ScanSpeak Revelator-3WC
Copyright 2023 © Troels Gravesen

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The intro to this construction could be a copy-paste of the Revelator-851, as it features exactly the same drivers, but quite a few have found the Rev-851 cabinet a bit too complicated and asked for a standard 3-way classic in a simple rectangular box, so here it is.
Cabinet is made as simple as possible - and with a slotted port - and we save money. Having a different cabinet shape calls for a new crossover, hence not the same as Rev-851.

I have made a lot of these 3-way classics - and for good reason. Easy to construct is an important issue as a lot of people do not have sophisticated workshops, rather hand tools and basic workshop facilities. Does this mean we can only build lesser quality speakers? Not at all! A classic 3-way may prove just as good as any fancy looking speaker with high-gloss lacquer, etc. In fact, what we can do that commercial manufacturers mostly cannot, is using premium drivers and premium crossover components. The latter something totally absent in commercial speakers, unless we're taking 10-20+ k€/pair. We see seriously expensive speakers in e.g. 5k€ range with el-cheapo Bennic capacitors. Remember, most commercial speakers are ~10 times the production cost. And so it must be to make a viable business. As DIY'ers we can skip marketing, packing, transport, distributor profit, dealer profit, etc.

With the Revelator drivers used here we're into high-end and with high-quality baked coils, Superior-Z and Alumen-Z capacitors we're into super-high-end. A speaker is never going to sound better than what crossover components allow to pass to the drivers and especially capacitors are a key ingredient in high-quality sound reproduction.

Also in mind here is costs, thus the slot port and simpler crossover topology without compromising sound compared to the Revelator-851.


Going through my current selection of records I found a seriously potent bass, stellar clear midrange and seamless integration of midrange and treble. No sibilance unless recording is sibilant. This is in no way inferior to the Revelator-851. Had I been able to make this classic 3-way some 30 years ago, this website might not have existed at all.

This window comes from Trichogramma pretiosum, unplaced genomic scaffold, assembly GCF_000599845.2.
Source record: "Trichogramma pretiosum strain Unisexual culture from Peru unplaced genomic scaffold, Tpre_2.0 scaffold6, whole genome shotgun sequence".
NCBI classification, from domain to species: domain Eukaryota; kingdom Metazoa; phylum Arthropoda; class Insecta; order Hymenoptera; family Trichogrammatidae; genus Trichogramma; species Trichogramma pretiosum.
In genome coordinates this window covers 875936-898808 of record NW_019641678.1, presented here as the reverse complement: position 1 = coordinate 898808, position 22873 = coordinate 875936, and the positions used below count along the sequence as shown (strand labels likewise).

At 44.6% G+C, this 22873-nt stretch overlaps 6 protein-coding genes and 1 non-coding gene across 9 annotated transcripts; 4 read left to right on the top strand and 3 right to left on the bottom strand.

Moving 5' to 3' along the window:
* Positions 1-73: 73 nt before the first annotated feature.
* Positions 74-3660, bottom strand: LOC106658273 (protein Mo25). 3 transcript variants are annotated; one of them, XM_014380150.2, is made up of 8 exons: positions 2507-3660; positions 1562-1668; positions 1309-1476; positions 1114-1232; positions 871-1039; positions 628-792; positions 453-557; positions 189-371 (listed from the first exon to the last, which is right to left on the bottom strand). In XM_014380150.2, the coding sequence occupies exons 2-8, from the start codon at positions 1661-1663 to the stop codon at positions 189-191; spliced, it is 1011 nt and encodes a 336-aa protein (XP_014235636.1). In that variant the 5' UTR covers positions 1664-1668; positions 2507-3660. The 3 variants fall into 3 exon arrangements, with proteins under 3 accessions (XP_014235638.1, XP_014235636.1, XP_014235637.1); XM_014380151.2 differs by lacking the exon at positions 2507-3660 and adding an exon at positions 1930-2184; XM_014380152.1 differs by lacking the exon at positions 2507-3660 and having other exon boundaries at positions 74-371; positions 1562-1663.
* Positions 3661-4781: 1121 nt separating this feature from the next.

My 32 wpc EAR-861 can play this speaker to alarmingly loud levels from its 8 Ohm tabs.

3-driver speaker.
Dimensions: 28 x 36 x 61 cm, WxDxH.
System sensitivity: 89 dB/2.8V/1 meter.
Impedance: 4-8 Ohms.
Power requirement: 30+ watts/channel.

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Download specs here:  D3004/660000     15M/8631G00     22W/4851T00


Crossover is a simple LR2 filter with inverted polarity of midrange driver.


Cabinets were made from 20 mm Baltic birch. You can use 19-22 mm MDF - or 18 mm as seems available in some places, but add bitumen pads to your order if 18 mm is used.
In any circumstance, keep front panel dimensions and drivers' placement.
And yes, yes, YES! You can place the port to the front. Who on earth made the claim that rear ports are bad?? Ports usually leak some midrange - and not the good part!

The speakers should be placed on stands to have the tweeter at ear height.

Workshop pics

The cavity behind the midrange cabinet is added felt on all sides.

The pictures should tell the story of felt damping.

Making the tweeter panel.
I add lacquer to the tweeter panel and upper edge of front panel before gluing.

Making the front panel. Remember chamfering the midrange driver hole.
The vertical strips have no structural function, just decor. Same for tweeter panel, can be made from just inserting piece of BB and adding veneer or filler/paint.

Lacquer work finished.

Left: Fold two pieces of 25 x 50 cm acoustilux and place in cavity behind mid cabinet.
Right: Cut 2 pcs of 25 x 50 cm acoustilux and place on rear panel and port panel.

Cut one piece of 25 x 75 cm acoustilux and place on rear panel and side panels around bass section.